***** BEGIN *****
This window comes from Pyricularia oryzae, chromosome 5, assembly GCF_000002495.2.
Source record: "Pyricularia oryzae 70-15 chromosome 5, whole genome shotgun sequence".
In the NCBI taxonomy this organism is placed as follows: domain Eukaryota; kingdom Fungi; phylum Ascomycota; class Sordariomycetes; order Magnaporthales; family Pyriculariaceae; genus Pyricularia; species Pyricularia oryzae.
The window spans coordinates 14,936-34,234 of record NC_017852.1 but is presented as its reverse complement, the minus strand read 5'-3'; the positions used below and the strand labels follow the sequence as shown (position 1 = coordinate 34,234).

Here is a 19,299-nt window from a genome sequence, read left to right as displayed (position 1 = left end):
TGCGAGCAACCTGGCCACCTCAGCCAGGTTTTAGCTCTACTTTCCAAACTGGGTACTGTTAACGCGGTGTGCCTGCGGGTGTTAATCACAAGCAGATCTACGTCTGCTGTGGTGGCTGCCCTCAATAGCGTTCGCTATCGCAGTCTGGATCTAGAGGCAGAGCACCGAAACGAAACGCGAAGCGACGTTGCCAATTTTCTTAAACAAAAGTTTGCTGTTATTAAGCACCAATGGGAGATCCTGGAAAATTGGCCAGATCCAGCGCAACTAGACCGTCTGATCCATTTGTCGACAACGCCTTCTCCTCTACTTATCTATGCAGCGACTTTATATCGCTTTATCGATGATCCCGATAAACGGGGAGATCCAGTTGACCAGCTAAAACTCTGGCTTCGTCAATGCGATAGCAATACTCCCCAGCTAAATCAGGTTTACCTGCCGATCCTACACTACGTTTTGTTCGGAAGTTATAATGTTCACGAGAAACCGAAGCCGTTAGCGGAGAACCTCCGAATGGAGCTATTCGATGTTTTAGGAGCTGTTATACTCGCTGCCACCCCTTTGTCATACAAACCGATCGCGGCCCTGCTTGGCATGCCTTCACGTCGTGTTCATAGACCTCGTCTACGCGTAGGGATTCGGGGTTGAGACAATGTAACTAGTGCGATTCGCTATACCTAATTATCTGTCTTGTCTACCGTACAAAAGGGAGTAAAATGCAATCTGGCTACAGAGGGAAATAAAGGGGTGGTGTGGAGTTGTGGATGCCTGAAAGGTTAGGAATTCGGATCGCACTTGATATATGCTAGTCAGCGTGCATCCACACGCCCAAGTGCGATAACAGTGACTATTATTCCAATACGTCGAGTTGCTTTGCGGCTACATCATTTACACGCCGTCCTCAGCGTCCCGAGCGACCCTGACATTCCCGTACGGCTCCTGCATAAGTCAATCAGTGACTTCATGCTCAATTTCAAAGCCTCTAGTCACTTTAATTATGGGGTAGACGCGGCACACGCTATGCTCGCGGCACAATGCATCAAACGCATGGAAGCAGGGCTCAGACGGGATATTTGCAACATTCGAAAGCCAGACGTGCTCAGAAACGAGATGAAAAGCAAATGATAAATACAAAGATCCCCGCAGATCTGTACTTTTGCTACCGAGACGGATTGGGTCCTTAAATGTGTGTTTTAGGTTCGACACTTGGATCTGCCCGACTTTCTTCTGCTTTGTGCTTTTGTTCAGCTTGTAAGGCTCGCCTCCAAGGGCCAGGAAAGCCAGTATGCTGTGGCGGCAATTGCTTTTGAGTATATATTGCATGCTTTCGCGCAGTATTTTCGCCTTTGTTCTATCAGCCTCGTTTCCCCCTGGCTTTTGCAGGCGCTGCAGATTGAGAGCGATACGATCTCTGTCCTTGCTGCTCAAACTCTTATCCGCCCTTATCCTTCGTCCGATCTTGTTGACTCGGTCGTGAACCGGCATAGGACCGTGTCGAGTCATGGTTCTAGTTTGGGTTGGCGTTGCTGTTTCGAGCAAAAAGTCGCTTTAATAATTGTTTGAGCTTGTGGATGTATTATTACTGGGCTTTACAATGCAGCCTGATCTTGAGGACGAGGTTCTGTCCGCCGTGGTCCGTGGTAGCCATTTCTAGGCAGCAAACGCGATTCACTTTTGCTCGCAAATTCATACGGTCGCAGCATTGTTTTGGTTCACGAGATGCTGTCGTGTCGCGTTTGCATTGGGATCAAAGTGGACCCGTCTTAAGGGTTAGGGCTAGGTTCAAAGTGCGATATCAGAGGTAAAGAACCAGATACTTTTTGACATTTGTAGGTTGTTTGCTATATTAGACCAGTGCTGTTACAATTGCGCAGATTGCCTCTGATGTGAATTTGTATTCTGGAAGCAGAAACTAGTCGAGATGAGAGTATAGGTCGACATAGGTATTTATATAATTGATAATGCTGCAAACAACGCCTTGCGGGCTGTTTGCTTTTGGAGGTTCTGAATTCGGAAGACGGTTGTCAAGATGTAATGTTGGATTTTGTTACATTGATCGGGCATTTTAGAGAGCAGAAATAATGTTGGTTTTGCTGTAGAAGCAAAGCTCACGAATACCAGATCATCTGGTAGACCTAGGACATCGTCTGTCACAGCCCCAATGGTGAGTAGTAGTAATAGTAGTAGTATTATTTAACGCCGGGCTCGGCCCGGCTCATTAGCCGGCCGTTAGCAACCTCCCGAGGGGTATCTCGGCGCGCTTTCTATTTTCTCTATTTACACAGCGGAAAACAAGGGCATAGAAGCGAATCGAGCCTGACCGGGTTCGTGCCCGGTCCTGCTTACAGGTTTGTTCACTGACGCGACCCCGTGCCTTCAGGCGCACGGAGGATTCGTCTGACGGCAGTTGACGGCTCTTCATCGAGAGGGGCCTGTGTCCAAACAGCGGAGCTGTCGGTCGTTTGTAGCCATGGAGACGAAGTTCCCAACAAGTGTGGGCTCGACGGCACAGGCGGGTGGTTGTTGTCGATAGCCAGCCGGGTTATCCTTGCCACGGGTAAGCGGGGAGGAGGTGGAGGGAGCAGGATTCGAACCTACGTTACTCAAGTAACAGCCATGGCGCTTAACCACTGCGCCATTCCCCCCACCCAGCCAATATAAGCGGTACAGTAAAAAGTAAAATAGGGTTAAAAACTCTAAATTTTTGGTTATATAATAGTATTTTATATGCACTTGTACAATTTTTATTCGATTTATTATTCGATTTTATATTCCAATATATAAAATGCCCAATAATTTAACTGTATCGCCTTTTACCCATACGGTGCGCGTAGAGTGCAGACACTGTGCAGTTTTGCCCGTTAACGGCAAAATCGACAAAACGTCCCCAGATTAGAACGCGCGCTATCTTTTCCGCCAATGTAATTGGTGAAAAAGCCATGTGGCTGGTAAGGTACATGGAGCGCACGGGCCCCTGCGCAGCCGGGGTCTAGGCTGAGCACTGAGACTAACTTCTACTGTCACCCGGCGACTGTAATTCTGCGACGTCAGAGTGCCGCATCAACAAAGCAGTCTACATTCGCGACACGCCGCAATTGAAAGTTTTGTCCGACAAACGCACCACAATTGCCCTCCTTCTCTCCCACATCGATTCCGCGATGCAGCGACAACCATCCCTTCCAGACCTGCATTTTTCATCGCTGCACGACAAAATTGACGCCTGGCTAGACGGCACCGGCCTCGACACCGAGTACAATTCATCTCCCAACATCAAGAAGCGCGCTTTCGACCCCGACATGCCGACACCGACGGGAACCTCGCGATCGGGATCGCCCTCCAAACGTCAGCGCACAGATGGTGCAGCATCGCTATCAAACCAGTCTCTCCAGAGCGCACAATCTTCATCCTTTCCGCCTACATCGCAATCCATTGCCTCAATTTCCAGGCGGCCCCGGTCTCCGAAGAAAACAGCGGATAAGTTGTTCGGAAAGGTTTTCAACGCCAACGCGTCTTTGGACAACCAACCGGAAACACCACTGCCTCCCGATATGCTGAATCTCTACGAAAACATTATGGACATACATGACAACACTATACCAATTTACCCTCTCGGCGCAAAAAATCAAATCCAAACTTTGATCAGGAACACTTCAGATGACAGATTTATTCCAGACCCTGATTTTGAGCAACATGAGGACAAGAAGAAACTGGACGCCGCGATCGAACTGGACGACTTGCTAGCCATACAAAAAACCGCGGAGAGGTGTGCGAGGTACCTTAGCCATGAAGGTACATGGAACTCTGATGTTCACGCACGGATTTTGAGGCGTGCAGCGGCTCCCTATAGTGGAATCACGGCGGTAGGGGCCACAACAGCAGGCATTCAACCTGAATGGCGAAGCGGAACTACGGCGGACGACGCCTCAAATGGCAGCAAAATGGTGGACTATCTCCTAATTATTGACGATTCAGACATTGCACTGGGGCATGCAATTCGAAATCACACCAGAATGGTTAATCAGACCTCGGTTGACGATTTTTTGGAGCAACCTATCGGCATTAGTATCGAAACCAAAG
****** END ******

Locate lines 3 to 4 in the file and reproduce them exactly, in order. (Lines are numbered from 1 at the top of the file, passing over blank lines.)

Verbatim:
In the NCBI taxonomy this organism is placed as follows: domain Eukaryota; kingdom Fungi; phylum Ascomycota; class Sordariomycetes; order Magnaporthales; family Pyriculariaceae; genus Pyricularia; species Pyricularia oryzae.
The window spans coordinates 14,936-34,234 of record NC_017852.1 but is presented as its reverse complement, the minus strand read 5'-3'; the positions used below and the strand labels follow the sequence as shown (position 1 = coordinate 34,234).